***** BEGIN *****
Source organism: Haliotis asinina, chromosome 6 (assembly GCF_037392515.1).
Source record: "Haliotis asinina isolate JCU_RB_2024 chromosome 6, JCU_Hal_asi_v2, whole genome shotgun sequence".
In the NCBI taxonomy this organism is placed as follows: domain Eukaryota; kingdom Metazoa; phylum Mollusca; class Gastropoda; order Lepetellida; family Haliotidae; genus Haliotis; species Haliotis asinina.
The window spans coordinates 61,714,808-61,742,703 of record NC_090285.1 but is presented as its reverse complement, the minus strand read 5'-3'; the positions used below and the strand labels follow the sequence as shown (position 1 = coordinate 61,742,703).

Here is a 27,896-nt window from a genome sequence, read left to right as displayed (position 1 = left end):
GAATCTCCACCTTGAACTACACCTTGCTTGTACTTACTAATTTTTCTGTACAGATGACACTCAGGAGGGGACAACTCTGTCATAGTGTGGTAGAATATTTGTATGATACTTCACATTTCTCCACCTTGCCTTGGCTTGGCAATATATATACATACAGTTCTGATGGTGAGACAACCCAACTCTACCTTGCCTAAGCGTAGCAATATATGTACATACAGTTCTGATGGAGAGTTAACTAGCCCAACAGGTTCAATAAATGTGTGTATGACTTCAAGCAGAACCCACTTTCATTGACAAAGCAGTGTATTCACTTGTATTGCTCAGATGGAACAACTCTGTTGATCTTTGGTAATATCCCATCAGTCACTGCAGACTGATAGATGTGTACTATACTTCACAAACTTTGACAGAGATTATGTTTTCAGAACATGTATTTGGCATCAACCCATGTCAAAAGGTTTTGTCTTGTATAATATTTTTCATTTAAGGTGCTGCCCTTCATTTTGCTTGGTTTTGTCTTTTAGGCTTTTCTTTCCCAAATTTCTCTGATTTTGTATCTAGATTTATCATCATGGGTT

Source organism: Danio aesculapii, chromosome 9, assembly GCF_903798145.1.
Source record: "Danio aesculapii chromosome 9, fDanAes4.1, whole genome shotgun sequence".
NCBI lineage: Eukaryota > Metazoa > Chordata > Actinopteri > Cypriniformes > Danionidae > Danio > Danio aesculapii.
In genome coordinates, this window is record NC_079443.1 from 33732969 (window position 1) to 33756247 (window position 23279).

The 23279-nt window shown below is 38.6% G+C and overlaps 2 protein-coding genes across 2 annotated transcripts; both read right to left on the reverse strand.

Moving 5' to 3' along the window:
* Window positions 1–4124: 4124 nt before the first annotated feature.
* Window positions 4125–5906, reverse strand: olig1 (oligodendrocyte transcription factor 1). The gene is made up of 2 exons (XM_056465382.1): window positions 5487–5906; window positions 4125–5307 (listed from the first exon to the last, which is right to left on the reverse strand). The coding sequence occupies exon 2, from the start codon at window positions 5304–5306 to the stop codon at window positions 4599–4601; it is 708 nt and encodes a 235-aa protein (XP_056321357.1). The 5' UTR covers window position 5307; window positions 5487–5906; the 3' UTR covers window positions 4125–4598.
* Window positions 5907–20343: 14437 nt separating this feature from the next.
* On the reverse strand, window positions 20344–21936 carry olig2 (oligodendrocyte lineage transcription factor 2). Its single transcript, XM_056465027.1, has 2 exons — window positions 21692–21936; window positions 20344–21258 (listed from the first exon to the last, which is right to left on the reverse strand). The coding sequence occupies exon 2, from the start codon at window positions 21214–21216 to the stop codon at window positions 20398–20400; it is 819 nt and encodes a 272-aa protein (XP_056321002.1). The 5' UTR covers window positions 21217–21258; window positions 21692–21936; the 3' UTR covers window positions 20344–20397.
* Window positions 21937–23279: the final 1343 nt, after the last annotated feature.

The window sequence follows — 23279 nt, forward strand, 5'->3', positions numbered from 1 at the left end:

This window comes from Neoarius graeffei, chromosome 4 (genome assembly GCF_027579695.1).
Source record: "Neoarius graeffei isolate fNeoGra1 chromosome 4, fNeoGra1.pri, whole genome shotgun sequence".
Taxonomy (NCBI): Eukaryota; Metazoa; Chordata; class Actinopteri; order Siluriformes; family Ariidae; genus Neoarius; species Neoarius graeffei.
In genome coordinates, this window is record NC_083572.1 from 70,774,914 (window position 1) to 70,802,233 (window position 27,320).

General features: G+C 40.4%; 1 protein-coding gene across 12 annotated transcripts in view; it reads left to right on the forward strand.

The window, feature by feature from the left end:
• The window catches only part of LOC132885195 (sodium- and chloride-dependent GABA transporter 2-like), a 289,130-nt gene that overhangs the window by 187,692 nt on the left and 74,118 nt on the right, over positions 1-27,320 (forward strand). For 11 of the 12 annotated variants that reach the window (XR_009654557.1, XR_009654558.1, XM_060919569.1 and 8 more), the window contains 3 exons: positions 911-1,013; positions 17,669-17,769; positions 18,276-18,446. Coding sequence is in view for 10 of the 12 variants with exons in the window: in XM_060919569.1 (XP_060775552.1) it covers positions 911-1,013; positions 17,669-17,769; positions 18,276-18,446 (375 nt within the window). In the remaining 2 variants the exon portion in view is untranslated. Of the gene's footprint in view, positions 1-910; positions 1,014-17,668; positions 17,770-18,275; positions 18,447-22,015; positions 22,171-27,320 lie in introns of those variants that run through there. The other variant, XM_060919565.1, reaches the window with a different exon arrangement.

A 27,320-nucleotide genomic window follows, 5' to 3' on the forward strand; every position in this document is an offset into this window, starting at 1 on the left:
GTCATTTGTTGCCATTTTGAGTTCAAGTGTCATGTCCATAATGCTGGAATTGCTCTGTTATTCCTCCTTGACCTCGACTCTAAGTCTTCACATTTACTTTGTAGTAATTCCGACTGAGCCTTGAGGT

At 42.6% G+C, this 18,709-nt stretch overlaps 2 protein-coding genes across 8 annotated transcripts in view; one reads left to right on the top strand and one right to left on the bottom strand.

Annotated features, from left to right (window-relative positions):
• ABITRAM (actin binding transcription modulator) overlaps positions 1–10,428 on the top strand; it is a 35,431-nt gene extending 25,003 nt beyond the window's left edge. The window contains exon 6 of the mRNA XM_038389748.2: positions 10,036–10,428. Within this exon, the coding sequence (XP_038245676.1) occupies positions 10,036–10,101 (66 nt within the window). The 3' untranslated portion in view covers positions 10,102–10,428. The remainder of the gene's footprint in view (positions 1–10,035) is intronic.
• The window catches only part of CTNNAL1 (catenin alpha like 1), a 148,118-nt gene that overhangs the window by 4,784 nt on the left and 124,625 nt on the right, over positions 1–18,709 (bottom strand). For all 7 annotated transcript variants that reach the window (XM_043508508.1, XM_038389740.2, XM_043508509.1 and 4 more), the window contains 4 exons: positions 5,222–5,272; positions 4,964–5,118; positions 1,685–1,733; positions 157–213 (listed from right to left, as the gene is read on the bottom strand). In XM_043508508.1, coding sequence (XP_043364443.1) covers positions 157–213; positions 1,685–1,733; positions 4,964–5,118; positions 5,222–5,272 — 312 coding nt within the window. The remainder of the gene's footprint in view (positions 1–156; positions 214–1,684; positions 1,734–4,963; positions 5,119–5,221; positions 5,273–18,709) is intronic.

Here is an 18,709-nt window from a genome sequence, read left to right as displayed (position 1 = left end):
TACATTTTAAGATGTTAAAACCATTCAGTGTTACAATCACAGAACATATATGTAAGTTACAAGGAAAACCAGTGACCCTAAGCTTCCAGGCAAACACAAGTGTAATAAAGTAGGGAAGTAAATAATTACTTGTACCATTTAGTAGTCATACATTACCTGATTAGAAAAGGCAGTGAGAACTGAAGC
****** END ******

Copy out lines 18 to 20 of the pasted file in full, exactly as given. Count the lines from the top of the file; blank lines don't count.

The window sequence follows — 23279 nt, forward strand, 5'->3', positions numbered from 1 at the left end:

This window comes from Neoarius graeffei, chromosome 4 (genome assembly GCF_027579695.1).
Source record: "Neoarius graeffei isolate fNeoGra1 chromosome 4, fNeoGra1.pri, whole genome shotgun sequence".